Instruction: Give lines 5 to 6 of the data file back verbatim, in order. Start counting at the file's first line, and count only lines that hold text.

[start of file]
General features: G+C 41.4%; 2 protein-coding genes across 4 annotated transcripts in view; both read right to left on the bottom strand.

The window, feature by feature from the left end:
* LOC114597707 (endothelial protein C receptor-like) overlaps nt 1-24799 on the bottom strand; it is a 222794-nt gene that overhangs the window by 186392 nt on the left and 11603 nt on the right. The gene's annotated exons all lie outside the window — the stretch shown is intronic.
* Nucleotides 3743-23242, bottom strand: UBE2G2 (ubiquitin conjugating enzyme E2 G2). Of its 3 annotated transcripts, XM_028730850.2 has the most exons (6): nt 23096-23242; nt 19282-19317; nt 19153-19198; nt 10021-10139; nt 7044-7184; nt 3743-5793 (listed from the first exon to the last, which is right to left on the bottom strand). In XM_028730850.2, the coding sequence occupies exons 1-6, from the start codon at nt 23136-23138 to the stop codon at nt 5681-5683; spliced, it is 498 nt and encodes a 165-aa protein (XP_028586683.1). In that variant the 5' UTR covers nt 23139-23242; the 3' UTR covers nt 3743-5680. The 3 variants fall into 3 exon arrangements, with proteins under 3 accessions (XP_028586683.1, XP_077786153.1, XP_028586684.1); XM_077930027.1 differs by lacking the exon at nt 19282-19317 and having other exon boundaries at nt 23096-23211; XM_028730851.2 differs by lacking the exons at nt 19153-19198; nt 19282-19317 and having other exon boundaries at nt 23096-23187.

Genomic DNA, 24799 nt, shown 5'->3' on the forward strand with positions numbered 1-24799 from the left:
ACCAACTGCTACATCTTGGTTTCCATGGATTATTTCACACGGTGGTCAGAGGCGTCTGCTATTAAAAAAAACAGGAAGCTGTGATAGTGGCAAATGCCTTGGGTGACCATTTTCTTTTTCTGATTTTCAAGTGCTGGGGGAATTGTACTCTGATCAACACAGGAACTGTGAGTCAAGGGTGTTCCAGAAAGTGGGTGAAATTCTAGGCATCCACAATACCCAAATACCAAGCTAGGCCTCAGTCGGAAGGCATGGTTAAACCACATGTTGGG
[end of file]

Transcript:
Genomic DNA, 24799 nt, shown 5'->3' on the forward strand with positions numbered 1-24799 from the left:
ACCAACTGCTACATCTTGGTTTCCATGGATTATTTCACACGGTGGTCAGAGGCGTCTGCTATTAAAAAAAACAGGAAGCTGTGATAGTGGCAAATGCCTTGGGTGACCATTTTCTTTTTCTGATTTTCAAGTGCTGGGGGAATTGTACTCTGATCAACACAGGAACTGTGAGTCAAGGGTGTTCCAGAAAGTGGGTGAAATTCTAGGCATCCACAATACCCAAATACCAAGCTAGGCCTCAGTCGGAAGGCATGGTTAAACCACATGTTGGG